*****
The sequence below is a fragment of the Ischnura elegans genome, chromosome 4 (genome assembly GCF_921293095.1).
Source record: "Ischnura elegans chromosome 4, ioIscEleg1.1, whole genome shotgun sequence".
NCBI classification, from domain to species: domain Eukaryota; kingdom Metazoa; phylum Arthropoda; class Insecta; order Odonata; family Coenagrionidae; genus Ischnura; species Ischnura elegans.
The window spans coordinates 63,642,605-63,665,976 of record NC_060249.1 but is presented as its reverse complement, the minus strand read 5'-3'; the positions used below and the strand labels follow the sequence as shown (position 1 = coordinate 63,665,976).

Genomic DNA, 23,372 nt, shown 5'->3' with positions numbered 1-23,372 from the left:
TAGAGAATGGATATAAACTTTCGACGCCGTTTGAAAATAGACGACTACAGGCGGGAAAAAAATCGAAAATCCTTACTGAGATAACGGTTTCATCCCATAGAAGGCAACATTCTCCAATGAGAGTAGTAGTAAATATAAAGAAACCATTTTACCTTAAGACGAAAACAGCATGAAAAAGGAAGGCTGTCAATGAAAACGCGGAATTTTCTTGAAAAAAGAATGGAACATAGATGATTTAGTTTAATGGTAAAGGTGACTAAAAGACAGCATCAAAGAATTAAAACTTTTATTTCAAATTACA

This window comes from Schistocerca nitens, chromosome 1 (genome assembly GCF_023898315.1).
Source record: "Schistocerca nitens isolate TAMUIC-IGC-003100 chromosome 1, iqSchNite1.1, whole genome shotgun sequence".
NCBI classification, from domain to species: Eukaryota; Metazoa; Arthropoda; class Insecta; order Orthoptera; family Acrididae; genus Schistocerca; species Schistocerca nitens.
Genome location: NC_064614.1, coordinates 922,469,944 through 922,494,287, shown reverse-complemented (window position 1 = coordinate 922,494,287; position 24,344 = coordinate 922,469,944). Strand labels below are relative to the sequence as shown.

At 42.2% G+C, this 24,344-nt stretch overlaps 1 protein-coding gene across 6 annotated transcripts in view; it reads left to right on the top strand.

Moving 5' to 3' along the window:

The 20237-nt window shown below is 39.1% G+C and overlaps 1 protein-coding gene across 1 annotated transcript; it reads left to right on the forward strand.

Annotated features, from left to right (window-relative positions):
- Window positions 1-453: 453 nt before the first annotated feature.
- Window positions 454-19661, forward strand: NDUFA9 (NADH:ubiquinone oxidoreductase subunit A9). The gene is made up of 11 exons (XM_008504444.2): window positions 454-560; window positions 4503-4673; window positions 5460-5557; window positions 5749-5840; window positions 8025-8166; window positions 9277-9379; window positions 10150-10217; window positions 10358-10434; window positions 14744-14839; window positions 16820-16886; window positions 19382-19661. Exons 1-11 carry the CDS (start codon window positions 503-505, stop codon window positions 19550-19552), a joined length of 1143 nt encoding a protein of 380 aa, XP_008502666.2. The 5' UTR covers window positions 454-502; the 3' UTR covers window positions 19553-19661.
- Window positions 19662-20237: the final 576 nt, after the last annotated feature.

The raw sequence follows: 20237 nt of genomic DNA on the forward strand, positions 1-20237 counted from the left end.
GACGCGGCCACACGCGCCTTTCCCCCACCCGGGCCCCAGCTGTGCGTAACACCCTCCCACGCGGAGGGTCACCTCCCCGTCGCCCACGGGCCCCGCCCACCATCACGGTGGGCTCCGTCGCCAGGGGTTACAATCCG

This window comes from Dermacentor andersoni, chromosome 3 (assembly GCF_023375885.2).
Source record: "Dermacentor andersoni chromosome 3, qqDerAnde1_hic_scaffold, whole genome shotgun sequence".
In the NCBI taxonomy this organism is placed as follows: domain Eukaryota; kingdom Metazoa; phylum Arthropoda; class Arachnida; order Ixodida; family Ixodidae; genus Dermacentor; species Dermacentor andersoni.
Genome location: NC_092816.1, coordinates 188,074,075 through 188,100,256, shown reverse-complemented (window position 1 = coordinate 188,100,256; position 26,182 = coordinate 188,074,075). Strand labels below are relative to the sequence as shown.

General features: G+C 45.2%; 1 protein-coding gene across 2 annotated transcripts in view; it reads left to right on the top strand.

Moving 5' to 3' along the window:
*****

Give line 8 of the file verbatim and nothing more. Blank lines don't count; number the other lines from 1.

Source record: "Schistocerca nitens isolate TAMUIC-IGC-003100 chromosome 1, iqSchNite1.1, whole genome shotgun sequence".